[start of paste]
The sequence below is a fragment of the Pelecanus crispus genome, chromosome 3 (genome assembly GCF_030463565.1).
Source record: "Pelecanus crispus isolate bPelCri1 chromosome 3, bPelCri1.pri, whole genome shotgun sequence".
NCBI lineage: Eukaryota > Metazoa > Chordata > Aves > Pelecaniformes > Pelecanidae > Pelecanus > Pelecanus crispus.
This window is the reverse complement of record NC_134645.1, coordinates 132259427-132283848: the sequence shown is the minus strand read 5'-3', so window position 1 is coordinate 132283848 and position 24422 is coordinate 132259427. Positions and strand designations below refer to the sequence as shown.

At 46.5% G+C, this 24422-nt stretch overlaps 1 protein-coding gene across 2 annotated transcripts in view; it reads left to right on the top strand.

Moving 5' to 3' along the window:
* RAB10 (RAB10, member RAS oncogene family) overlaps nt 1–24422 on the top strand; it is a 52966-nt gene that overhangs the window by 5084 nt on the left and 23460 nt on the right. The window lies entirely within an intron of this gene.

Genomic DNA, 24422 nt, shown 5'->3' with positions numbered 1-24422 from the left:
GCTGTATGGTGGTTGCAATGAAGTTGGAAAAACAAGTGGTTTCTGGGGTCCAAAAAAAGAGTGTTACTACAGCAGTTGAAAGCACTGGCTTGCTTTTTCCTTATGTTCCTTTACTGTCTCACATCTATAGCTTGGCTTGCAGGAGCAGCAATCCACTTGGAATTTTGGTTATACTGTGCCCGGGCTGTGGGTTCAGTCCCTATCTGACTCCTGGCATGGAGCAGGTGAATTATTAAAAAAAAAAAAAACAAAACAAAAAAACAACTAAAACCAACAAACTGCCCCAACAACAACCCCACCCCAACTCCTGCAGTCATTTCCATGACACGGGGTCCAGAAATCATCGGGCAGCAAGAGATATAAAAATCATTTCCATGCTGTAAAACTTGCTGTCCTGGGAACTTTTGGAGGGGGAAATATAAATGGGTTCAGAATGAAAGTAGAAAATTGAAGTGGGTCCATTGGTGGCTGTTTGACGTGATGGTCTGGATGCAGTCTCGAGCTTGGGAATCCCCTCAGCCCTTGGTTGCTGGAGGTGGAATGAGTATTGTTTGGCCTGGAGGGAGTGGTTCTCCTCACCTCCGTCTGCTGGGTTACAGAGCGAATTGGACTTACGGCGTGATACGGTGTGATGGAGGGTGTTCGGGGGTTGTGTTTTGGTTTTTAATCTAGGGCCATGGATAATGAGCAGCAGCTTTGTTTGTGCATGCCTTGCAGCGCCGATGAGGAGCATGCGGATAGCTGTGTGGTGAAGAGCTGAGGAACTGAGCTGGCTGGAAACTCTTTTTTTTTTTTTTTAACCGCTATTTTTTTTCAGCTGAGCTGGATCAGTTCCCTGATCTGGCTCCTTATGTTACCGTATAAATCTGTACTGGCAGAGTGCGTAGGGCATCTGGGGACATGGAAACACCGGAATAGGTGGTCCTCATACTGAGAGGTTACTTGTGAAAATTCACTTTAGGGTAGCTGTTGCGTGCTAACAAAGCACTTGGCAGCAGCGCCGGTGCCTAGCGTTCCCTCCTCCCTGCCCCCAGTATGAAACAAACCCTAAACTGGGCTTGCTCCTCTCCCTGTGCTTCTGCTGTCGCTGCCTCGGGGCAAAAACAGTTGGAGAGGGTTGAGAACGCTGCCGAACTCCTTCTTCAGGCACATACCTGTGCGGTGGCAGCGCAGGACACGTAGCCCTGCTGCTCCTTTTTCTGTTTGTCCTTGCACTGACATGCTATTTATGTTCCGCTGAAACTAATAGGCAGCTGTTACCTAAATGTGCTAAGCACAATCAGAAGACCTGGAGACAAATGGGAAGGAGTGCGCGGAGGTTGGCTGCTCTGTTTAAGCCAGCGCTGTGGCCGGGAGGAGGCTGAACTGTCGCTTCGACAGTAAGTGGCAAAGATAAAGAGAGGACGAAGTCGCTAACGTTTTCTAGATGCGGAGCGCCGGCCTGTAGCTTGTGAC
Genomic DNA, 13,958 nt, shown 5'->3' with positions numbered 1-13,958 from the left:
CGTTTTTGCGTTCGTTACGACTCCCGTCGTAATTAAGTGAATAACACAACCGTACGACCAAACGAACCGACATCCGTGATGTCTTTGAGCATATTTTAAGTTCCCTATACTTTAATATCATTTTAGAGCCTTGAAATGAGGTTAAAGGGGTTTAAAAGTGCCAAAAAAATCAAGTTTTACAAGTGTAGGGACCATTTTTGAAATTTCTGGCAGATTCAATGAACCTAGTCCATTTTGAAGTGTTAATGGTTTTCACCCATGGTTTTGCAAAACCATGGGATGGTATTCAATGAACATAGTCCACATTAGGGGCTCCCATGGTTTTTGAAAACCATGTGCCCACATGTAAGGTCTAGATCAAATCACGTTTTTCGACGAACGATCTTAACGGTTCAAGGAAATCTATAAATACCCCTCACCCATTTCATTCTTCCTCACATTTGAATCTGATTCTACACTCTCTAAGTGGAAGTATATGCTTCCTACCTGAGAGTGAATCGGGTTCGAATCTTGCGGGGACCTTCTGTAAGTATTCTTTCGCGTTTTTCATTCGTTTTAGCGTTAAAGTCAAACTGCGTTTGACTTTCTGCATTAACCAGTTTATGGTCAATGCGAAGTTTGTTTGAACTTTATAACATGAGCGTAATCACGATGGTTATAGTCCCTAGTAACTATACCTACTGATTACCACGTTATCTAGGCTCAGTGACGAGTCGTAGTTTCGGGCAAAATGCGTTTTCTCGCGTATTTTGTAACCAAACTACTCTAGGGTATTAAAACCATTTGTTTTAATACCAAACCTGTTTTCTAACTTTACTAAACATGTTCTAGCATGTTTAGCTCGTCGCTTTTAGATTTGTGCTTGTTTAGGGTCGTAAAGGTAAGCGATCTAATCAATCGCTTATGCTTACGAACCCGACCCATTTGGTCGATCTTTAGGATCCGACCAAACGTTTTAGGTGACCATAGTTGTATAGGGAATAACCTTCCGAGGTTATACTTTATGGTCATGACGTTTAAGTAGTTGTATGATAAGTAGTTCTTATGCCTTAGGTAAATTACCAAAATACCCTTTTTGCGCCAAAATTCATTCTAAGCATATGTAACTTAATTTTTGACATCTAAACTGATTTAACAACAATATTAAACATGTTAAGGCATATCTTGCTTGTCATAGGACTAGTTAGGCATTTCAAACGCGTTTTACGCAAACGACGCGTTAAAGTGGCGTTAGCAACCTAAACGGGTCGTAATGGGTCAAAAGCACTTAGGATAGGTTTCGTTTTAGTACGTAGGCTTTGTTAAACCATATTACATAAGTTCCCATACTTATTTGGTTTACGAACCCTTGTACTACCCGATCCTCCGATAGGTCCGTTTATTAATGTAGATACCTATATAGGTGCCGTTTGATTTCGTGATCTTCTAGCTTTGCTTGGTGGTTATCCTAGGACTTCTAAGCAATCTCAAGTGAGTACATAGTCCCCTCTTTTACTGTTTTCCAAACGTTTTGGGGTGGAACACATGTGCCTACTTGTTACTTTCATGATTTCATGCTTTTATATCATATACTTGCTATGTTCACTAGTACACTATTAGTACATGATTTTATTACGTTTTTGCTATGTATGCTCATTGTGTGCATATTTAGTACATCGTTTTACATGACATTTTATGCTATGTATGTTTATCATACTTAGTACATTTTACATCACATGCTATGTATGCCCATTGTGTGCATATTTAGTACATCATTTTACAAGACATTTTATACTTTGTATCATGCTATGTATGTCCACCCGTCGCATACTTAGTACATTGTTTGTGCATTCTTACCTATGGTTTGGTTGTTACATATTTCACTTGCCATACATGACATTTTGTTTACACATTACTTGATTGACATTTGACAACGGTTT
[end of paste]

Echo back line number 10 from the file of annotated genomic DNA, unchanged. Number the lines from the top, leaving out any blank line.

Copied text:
Genomic DNA, 13,958 nt, shown 5'->3' with positions numbered 1-13,958 from the left: